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Monday, July 8, 2019

Off Duty Police Officer Killed an Unarmed Black Teen — But This Time, It Wasn’t in the U.S.

Solomon Teka, Black teen killed by off-duty cop in Israel

Solomon Teka

Israel — Outrage against police brutality has once again been sparked, but this time in Israel after an off-duty police officer shot and killed Solomon Teka, an 18-year old unarmed Black man. Angry protesters claim it was a case of racial injustice which usually happens in the United States, but this time it is in Israel.

Last Sunday, Teka was fatally shot at a playground in Haifa’s Kiryat Haim suburb in Northern Israel. A police officer, who remains unnamed, was at the same playground with his family when he allegedly found two men fighting. He said he identified himself as an officer then the men threw rocks at him. Fearing for his life, he said he fired one bullet in response, hitting Teka in the chest.

However, several witnesses tell an entirely different story. They are claiming that the officer just suddenly took out his weapon and pointed it to the men who were only gathering at a playground. A witness said the police officer even crouched down into firing position before shooting Teka about 90 feet away.

An autopsy was conducted on Teka’s body, but it could not answer whether the trajectory of the bullet was aimed at his chest or it just ricocheted from the ground, as what the police officer claims.

An investigation is currently ongoing and the police officer was arrested. But he was eventually released and placed under house arrest instead.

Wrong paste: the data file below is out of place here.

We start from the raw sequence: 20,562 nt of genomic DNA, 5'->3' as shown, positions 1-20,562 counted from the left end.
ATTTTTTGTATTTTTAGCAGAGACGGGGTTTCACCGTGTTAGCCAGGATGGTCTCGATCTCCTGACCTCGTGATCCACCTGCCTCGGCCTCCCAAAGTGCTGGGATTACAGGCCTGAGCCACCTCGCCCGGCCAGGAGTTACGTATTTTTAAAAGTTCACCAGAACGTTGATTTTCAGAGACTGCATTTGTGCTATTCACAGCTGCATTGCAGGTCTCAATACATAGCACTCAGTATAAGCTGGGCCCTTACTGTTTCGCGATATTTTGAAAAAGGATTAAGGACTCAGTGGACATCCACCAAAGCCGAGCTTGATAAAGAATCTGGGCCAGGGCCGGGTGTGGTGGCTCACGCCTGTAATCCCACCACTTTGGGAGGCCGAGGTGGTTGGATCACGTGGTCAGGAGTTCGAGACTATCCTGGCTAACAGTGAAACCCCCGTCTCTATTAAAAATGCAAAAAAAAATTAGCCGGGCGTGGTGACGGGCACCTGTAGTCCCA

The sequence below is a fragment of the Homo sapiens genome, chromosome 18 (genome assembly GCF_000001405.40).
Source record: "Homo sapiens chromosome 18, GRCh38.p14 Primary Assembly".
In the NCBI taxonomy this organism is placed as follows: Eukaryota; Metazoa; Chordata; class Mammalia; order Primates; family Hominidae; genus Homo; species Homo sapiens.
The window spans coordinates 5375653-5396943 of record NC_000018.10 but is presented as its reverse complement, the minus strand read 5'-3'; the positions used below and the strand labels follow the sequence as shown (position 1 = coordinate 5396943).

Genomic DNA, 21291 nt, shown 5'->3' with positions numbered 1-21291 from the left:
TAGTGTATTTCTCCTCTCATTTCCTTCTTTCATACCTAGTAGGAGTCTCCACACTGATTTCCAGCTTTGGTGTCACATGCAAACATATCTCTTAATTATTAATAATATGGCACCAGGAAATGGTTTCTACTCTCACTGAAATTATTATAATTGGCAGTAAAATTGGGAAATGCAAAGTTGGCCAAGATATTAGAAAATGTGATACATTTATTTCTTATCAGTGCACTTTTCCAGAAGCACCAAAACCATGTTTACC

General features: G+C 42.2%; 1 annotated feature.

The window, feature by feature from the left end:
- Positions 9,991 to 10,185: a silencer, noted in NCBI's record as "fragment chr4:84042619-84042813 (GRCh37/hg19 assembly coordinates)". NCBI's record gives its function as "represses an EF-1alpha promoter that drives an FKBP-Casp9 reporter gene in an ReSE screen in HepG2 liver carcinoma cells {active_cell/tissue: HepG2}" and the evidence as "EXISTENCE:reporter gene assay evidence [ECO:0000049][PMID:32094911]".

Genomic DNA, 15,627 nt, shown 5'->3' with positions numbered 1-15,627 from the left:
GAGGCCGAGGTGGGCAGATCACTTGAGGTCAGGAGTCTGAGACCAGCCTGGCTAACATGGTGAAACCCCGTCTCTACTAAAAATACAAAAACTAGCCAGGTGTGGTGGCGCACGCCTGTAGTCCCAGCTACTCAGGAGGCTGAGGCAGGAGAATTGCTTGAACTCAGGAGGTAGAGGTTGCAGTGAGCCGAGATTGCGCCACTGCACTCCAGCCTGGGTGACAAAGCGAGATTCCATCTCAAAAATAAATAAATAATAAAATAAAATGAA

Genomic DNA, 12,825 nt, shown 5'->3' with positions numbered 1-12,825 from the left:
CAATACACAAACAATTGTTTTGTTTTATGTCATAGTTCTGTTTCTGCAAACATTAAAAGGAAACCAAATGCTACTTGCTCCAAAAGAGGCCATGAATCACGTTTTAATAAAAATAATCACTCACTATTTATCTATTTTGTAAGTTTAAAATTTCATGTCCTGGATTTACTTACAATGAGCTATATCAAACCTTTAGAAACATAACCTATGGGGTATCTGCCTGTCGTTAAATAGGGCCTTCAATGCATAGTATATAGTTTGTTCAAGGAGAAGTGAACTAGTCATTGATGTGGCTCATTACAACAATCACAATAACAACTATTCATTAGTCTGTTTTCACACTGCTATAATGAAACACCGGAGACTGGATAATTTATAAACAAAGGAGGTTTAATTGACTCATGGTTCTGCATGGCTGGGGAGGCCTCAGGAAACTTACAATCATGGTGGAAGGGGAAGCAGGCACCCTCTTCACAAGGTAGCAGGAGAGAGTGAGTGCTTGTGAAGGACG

Over the years, Ethiopians who migrated to Israel has reportedly long been suffering discrimination and racial injustices, especially from the police. The recent shooting of Teka, who migrated to Israel with his family when he was 12, provoked an uproar.

“It’s hard to be Black in Israel and walk around feeling secure,” Itay Ashatu, one of Teka’s relatives, told the Israeli newspaper Haaretz. “Even a policeman of Ethiopian origin, once he takes off his uniform, is at risk of taking a bullet in the head. Parents aren’t afraid of road accidents or terrorists, they are afraid of policemen. There’s no faith in any system, there’s no justice.”

After the shooting, several protesters burned cars and tires, damaged ambulances, and blocked off major streets in the cities. Dozens were injured and over a hundred protesters were taken into custody, according to police.

Meanwhile, Minister of Public Security Gilad Erdan said the shooting death of Teka was a “serious and painful incident” that “should not have happened.” President Reuven Rivlin called for protesters to wait for the results of the investigation.

“This is not a civil war. It is a shared struggle of brothers and sisters for their shared home and their shared future. I ask all of us to act responsibly and with moderation. My home is your home. Let us continue to stand together like a wall against violence, any form of violence, and to fight together for our shared home.”